1786: Symphony No. 38 (PRAGUE) in D major, age 30…

Although Mozart’s popularity among the Viennese waxed and waned, he was consistently popular among the Bohemians and had a devoted following in Prague. In spite of the fact that the Symphony No. 38 was first performed in Prague, but it is not certain that it was actually written for Prague. What is clear that Mozart was invited to Prague on the strength of the reception of The Marriage of Figaro, What is incredibly fascinating to me is that I associate Bohemia with Dvorak, and Dvorak highly admired Mozart even though he was born about 85 years later.

The last three are all masterpieces…

This trio of symphonies was written very quickly, and many people think they belong together. In fact, listening to them in order is an amazing experience.

It is my belief that much of what we think of early Beethoven can mostly be traced back to Mozart. Beethoven’s Symphony No. 1 was published in 1801, but but sketches of the finale were found to be from 1795. This means that his first symphony appeared 13 years after Mozart’s last, and even if his first ideas were from as far back as 1895, that’s still seven years later than Mozart’s Symphony No. 41.

1788: Symphony No. 39 (NO NAME) in Eb major, age 32

This has no nickname, and I have no idea why. You know that it is serious because of the heavy, slow intro, and this is the point that Mozart started sounding more like Beethoven. And that really means that most likely Beethoven heard these late symphonies and channeled them. This is the first of a magnificent trio of late symphonies.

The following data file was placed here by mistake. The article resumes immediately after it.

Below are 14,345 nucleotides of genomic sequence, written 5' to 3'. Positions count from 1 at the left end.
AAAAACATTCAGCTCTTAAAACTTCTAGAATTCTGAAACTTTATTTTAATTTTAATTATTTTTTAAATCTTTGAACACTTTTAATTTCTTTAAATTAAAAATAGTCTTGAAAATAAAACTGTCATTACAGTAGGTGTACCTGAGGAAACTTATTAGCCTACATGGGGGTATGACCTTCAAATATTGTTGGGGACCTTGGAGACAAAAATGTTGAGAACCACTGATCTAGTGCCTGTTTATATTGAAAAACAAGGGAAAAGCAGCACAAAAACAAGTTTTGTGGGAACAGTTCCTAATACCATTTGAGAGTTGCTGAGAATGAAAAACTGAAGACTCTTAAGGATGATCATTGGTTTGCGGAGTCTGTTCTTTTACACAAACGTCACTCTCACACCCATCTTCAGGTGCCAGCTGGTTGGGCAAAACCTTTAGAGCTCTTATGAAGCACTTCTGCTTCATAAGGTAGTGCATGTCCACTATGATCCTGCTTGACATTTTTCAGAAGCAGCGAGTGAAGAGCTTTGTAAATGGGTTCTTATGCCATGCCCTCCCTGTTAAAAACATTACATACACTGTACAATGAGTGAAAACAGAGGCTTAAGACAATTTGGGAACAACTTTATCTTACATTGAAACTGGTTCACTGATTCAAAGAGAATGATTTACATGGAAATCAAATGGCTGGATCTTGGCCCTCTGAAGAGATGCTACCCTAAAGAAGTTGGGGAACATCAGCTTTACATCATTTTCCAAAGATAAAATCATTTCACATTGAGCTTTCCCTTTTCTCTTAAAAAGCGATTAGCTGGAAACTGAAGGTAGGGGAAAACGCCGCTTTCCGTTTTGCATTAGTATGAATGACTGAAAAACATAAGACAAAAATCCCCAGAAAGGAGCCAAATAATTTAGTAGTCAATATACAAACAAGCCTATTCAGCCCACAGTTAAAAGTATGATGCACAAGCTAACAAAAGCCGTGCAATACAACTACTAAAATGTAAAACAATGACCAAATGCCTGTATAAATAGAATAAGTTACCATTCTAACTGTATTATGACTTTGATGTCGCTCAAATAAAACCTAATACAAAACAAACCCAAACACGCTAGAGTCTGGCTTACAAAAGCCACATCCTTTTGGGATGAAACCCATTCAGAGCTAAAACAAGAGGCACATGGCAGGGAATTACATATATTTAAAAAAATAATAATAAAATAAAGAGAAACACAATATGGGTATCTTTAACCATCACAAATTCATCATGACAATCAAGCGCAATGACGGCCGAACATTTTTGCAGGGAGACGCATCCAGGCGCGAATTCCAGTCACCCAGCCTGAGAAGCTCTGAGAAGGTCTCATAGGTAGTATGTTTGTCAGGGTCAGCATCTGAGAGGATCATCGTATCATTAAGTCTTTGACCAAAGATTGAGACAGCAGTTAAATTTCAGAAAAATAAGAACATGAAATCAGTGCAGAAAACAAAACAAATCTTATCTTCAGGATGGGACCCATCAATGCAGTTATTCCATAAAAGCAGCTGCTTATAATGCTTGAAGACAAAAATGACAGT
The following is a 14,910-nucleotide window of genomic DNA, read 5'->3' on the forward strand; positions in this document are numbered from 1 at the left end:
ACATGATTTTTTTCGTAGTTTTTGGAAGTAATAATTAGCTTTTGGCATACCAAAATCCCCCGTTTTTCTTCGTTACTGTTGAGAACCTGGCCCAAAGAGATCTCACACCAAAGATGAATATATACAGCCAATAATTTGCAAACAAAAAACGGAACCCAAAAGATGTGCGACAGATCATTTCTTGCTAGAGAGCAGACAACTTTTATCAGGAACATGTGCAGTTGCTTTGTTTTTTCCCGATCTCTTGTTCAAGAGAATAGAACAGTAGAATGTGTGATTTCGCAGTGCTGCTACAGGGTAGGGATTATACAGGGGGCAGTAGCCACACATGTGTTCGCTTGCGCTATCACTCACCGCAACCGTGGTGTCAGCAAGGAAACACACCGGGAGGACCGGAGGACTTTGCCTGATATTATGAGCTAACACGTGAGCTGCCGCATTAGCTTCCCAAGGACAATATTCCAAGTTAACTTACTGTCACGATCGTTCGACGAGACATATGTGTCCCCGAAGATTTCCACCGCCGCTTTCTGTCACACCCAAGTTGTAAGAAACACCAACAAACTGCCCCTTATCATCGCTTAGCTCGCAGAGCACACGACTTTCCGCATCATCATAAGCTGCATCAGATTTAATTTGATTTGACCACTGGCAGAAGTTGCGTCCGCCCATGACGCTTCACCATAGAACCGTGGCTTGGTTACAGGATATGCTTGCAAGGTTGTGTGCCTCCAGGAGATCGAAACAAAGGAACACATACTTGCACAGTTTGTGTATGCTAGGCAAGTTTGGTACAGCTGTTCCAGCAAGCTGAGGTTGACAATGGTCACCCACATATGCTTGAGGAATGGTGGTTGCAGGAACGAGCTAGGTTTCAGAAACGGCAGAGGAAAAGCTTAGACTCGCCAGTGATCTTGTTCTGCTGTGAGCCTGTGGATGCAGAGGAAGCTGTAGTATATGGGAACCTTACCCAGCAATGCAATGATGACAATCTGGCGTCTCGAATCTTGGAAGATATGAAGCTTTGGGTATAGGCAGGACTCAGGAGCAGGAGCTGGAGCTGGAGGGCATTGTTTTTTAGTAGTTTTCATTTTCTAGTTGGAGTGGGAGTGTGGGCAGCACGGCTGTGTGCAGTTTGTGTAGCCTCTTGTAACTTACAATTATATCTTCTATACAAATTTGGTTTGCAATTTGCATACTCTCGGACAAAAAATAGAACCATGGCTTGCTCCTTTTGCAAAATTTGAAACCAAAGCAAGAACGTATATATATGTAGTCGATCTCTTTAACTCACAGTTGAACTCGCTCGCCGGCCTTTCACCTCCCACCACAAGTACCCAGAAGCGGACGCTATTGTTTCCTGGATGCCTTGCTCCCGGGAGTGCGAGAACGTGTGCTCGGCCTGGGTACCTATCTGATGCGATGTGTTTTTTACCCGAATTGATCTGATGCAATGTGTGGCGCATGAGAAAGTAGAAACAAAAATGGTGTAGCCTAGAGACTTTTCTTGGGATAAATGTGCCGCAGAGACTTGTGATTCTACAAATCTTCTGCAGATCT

1788: Symphony No. 40 (GREAT G MINOR) in G minor, age 32

There is nothing to say about this. It’s hugely famous, and I don’t think anyone has every written anything better than this 1st movement. It is one of my favorite symphonies, of all composers, and the first movement is my favorite movement of all the Mozart symphonies.

1788: Symphony No. 41 (JUPITER) in C major, age 32

This a magnificent Mozart symphony. He was at this point changing everything, and what was about to come next was going to be amazing. He and Beethoven were heading towards similar places. Once again, you have to remember that this, his last symphony, was composed long before Beethoven’s 1st symphony.

It is the longest and last symphony that he composes and is regarded by many scholars as among the greatest symphonies in all of music. I totally agree.

The work is nicknamed the “Jupiter Symphony”, the name showing that for people of the time this was a really big work in all ways. This name stems not from Mozart but rather was likely coined by an impresario.





2 thoughts on “Mozart: Adult Symphonies

  1. 1788: Symphony No. 41 in C major, K. 551, age 32

    Bravo, Mozart!!! Here we have wonderful uplifting music. Just what we need, especially in times such as we are experiencing now.

  2. One can only wonder where this music was going. These later symphonies show a freshness, a joy, which I find hard to describe.

    His earlier symphonies were joyful too, but in a less polished way. These later ones… been listening to them most of my life, and I still find new things in them. The complexity is mind-boggling, but yet they sound simple because everything meshes so well.

    Paris is almost like Beethoven at times. It soars, like a bird, high above our mortal concerns. Truly music for the ages.